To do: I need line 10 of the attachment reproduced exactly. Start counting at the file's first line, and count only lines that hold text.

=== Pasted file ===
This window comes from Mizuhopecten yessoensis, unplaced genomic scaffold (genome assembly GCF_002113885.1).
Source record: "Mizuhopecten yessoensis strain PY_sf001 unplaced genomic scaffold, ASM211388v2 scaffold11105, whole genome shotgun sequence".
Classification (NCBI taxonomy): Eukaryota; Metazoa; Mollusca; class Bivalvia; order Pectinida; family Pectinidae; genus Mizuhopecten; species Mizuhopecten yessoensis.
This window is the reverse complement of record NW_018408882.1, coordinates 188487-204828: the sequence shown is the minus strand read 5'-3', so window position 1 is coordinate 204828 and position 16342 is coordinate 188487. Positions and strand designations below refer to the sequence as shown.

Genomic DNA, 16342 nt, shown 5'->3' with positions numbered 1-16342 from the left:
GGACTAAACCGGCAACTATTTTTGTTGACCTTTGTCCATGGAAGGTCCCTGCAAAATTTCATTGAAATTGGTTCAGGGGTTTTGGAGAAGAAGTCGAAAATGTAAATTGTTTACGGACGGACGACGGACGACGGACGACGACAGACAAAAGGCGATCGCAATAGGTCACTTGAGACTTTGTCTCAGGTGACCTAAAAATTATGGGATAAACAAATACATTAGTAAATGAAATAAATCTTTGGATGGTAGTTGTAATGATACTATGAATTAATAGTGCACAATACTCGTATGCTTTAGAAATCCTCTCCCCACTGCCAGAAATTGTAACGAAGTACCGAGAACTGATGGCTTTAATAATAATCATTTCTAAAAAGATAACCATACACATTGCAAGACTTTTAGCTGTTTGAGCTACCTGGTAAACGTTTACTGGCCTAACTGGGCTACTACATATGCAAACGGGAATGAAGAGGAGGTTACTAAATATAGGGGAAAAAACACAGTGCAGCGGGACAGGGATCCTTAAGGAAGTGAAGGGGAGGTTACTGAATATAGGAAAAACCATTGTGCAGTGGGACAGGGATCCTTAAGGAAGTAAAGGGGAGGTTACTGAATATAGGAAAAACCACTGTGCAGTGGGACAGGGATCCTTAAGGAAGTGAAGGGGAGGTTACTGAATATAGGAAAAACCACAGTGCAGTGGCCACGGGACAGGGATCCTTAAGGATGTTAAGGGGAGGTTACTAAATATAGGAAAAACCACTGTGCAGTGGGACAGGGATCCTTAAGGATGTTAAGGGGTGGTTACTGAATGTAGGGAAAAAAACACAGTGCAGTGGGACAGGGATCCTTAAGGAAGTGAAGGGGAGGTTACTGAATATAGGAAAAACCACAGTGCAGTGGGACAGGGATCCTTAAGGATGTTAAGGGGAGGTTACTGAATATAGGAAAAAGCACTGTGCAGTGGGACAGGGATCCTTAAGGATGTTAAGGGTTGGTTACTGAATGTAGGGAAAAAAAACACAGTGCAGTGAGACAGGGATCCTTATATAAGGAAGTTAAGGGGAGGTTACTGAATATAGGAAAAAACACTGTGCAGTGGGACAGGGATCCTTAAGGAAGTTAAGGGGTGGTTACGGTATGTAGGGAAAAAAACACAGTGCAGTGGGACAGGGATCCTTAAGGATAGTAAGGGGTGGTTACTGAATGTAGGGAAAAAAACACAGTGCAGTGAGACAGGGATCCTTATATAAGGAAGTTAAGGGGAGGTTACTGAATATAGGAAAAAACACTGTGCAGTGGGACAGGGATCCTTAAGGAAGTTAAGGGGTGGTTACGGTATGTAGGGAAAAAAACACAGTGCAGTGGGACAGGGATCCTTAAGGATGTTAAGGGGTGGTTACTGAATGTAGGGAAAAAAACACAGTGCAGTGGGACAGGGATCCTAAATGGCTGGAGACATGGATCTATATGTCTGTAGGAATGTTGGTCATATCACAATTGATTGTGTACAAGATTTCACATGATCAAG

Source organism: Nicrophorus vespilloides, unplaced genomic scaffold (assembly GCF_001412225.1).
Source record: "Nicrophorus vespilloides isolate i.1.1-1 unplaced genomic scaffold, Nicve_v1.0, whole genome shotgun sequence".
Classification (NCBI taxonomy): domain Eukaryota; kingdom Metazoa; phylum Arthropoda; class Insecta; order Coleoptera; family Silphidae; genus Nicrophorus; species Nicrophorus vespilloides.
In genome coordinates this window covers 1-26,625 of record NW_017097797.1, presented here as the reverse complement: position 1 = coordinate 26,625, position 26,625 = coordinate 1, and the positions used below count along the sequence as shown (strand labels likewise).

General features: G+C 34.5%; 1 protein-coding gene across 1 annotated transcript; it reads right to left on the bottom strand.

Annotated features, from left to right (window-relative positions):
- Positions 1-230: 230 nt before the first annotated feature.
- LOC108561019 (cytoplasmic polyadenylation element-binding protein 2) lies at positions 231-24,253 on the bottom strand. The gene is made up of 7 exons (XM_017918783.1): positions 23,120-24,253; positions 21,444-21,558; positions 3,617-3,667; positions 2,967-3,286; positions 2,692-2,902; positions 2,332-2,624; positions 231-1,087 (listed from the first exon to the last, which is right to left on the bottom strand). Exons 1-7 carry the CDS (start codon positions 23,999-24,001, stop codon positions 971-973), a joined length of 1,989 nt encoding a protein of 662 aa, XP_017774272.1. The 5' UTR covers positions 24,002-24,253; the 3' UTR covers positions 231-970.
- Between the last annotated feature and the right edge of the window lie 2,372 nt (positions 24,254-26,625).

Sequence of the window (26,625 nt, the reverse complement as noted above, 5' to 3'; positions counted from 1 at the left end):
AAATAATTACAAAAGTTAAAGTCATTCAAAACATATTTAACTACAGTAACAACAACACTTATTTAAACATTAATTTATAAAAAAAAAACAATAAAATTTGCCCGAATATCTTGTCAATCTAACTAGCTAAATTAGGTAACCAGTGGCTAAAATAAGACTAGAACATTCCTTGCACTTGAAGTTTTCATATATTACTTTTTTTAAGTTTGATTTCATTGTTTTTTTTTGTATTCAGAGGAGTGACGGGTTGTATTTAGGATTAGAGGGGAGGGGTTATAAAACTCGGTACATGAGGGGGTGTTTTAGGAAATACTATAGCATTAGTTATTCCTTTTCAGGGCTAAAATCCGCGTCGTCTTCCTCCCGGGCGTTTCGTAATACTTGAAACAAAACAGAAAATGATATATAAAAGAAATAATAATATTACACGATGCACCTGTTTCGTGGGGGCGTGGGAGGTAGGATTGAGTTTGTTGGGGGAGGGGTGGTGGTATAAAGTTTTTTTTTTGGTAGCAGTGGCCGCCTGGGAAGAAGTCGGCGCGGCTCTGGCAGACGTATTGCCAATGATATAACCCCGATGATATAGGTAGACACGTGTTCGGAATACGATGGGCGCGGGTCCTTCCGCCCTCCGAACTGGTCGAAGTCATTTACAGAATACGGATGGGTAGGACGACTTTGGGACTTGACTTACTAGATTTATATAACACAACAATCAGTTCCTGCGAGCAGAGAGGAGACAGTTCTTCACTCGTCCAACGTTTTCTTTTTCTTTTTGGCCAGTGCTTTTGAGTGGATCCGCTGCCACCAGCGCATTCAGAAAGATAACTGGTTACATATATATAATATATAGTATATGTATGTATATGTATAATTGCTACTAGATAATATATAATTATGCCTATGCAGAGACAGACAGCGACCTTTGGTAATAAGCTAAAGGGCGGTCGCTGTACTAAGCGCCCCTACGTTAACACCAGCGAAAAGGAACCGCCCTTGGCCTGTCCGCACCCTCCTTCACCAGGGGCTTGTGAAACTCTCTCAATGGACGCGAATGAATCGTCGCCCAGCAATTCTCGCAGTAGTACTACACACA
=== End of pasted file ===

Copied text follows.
In genome coordinates this window covers 1-26,625 of record NW_017097797.1, presented here as the reverse complement: position 1 = coordinate 26,625, position 26,625 = coordinate 1, and the positions used below count along the sequence as shown (strand labels likewise).